Writing Song of the Day: “Idiot Box” by Incubus
Okay, so if you follow our blog you know how much we loves us some TV. Perhaps, too much. And that’s why we realized we had to cut down on it in order to spend more time with our first love, writing. We talked a lot about that here, so we won’t bore you with the deets again. Although we’re limiting the shows we watch, there are still quite a few that are listed on a white piece of paper hanging on the fridge titled: “TV Watching Schedule”. We’ve seen a few of the Fall premiers thus far and have gained some insight on how much premiere TV is like a novel’s first few pages:
Make sure you have believable stakes. If your first pages don’t set up a scenario where the stakes are high, than the reader is most likely going to ask a million questions. Like: why does she have to take on her sister’s persona? Or: Why didn’t she just stay in protective custody?
*From watching Ringer on The CW, Tuesdays at 9:00 PM
Introduce your characters with a bang. Each and every important character to your novel should have something about them that will make the reader want to learn more from the very beginning. If you do this, even with a supporting character who doesn’t show up until say page 5, then it’s quite possible you might hook that reader who was beginning to lose interest in the story.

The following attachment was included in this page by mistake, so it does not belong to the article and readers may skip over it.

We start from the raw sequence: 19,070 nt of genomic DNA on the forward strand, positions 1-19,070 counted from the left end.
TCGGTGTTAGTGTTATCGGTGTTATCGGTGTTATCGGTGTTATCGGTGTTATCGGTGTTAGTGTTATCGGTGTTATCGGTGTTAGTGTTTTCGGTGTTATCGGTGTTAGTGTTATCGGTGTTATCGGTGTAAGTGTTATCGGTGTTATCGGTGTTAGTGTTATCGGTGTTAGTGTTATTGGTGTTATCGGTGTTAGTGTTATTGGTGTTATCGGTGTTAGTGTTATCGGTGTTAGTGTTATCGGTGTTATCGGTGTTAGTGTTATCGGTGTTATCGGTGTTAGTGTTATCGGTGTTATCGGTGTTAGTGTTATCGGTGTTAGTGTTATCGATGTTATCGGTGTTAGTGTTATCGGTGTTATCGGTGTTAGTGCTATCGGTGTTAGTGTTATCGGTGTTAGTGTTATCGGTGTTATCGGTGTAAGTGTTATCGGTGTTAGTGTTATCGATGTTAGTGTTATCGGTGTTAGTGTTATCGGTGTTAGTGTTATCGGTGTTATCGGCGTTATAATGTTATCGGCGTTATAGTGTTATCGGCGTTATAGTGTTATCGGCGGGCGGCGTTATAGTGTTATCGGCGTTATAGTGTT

Make sure your plot lines don’t get tangled. You can start off with an awesome first chapter. Each character is fresh and unique, your story hooks the reader right from the first scene, and the new kid is pushed into a world that is so utterly different from his/her own that the reader feels empathy and can’t wait to see what happens next…but if you forget about said new kid’s drama and focus more on the overall theme in the next chapter, then the reader’s gonna get a little confused. Set up the story a little bit more before throwing every single lead for a new plot in chapter two.
If you have a series keep the story lines fresh, dig deep for new ideas, and turn one of your characters into someone completely different.
It’s hard to continuously pull in a reader when you’re regurgitating the same old plot line. So, if you have a series and it’s based on witches, vampires, werewolves, selkies–whatever, look up some old myths and look up other creatures that might have something to do with your supe of choice. Oh, and it never hurts to make a character who was once a goody two shoes a bada** mo fo. That will definitely keep things fresh.
What do you all think? Does watching premiere shows help you with writing your own beginnings?